We had a few perfect fall days this weekend. Knowing that this weather is fleeting makes it feel all the more fantastic. Everyone is out soaking it up: I biked home today along the Hudson River, past dozens of birthday parties and barbecues and groups of friends sprawled across picnic blankets.
Yesterday I went apple picking up in the Hudson Valley. We came home with armloads of fruit and currently there is a huge stockpot of cinnamon-scented applesauce bubbling away on my stove. I ate many bites of many apples, possibly got poison ivy, confirmed that Pink Lady is the best type of apple, and was reminded that there is nothing nicer than spending the day in the sun with your sister.
In between the seasons, I often feel low on inspiration in the kitchen. It doesn't feel quite cool enough for apple pie or pumpkin bread. But the sight of fresh peaches doesn't exactly whip me into a frenzy at this point, if you know what I mean. Instead, I let mere happenstance dictate my baking. Case in point: I had some fresh figs sitting around, so I turned them into this tart, and I'd highly recommend mastering this recipe for times when you, too, find yourself in a baking rut.
Although it's excellent with figs, the frangipane filling would go well with all kinds of fruit and it wouldn't feel out of place regardless of the season. You could skip the fruit altogether and top it with sliced almonds and a dusting of powdered sugar. If you decide on fruit but don't want to use figs, try poached pears or raspberries.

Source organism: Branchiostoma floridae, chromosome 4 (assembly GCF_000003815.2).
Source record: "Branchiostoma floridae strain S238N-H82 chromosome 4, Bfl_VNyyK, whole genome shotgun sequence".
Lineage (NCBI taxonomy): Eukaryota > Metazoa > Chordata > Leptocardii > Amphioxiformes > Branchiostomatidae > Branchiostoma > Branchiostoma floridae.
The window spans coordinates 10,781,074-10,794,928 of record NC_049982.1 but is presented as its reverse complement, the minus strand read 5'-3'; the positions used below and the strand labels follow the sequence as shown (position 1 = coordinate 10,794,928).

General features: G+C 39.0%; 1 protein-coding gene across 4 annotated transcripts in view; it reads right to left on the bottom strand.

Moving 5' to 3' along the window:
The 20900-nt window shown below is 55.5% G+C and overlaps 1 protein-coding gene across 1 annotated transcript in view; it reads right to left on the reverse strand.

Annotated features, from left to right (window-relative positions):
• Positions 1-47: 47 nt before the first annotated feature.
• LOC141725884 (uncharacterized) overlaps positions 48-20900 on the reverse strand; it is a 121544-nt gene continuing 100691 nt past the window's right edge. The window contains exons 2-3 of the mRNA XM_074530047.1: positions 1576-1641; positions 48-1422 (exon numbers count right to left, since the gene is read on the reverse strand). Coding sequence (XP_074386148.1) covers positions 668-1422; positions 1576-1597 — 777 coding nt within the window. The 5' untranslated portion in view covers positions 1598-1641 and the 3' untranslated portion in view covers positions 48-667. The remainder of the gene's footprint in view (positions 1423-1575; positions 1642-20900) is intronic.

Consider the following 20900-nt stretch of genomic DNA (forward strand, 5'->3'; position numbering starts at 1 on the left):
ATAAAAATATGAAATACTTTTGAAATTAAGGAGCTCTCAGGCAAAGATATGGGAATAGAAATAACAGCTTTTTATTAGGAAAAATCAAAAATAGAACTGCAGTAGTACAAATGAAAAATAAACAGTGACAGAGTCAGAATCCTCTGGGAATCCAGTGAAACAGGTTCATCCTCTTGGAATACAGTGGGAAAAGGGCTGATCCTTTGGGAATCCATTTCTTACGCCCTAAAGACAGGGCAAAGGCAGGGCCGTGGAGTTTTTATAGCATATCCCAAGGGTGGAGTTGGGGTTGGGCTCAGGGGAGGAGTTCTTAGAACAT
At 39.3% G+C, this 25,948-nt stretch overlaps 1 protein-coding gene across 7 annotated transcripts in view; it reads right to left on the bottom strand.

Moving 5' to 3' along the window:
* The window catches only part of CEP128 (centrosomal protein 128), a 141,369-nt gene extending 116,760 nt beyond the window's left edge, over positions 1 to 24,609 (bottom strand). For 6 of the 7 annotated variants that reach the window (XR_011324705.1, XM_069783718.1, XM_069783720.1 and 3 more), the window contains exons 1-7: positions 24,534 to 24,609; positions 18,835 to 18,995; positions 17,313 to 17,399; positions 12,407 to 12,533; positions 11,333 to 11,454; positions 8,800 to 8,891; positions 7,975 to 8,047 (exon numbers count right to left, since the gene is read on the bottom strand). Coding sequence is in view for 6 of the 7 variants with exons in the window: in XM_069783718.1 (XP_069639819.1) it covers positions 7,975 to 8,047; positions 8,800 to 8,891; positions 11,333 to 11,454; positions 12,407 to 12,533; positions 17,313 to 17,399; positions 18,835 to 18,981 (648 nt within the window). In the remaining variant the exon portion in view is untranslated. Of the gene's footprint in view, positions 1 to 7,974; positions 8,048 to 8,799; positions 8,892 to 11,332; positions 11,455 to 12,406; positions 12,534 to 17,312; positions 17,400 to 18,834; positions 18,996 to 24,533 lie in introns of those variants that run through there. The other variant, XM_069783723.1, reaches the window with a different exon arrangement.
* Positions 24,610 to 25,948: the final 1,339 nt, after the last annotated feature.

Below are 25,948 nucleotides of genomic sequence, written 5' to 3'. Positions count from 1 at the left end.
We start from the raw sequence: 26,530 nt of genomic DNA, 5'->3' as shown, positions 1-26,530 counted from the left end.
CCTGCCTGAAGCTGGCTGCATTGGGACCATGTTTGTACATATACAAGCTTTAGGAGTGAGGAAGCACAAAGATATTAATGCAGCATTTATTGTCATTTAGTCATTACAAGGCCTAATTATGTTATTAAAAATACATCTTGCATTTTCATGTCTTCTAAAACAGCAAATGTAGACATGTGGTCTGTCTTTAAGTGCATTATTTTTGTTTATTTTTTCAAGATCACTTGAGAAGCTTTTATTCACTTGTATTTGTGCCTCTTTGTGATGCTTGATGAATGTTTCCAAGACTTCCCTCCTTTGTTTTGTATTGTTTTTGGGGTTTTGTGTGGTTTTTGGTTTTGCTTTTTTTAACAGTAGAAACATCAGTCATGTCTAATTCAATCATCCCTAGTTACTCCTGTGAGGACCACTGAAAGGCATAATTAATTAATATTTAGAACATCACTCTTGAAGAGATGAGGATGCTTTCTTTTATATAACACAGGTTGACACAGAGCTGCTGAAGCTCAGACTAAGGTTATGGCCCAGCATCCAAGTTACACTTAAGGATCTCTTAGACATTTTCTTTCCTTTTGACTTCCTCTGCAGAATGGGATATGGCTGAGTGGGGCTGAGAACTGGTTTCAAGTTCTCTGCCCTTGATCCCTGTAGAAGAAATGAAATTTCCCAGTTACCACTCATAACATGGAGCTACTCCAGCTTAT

If you're wondering how good this tart is on a scale of 1 to 10, I'll just say this: I did find myself late at night, standing in front of the refrigerator and eating the filling out of the cold tart with a fork, so there's that.
A note on the crust: I used Amanda Hesser's press-in olive oil tart crust recipe. Exceptionally simple, it takes about 5 minutes to stir together and shape, and there's no chilling or rolling of the dough. It's quite a crumbly crust though, so if you prefer something flakier and sturdier, try a classic pâte brisée (all-butter tart crust) instead.
Fig and Almond Tart
For the crust
1 1/2 cups plus 2 tablespoons flour
1/2 teaspoon kosher salt
1 teaspoon granulated sugar
1/2 cup olive oil
2 tablespoons whole milk
For the filling
100 grams almond meal (or grind your own almonds in a food processor)
1 cup confectioner's sugar
1/2 teaspoon almond extract (optional)
For the topping
8-10 fresh figs
Preheat the oven to 425 degrees F.
In a medium bowl, whisk together the flour, salt, and sugar. Drizzle in the olive oil and milk and stir with a fork until the dough comes together.
Using your fingers, firmly press the dough into a tart pan (an 8" or 9" round pan works, or use a 13" rectangular pan as I did). Prick the crust all over with a fork, and bake the crust for 8-12 minutes, or until lightly golden brown.
Remove the tart crust from the oven and set it aside to cool.
In a food processor, combine all the filling ingredients and pulse until creamy and well-combined. Spoon the filling into crust. The crust is delicate and the filling will be thick, so use a gentle touch to smooth the filling evenly into the crust. Try not to fill the crust more than halfway fill as the filling will puff up considerably.
Slice the fresh figs and place them over the top of the tart. Bake for 25-30 minutes, or until the top of the filling turns golden brown.
Remove and let cool before slicing.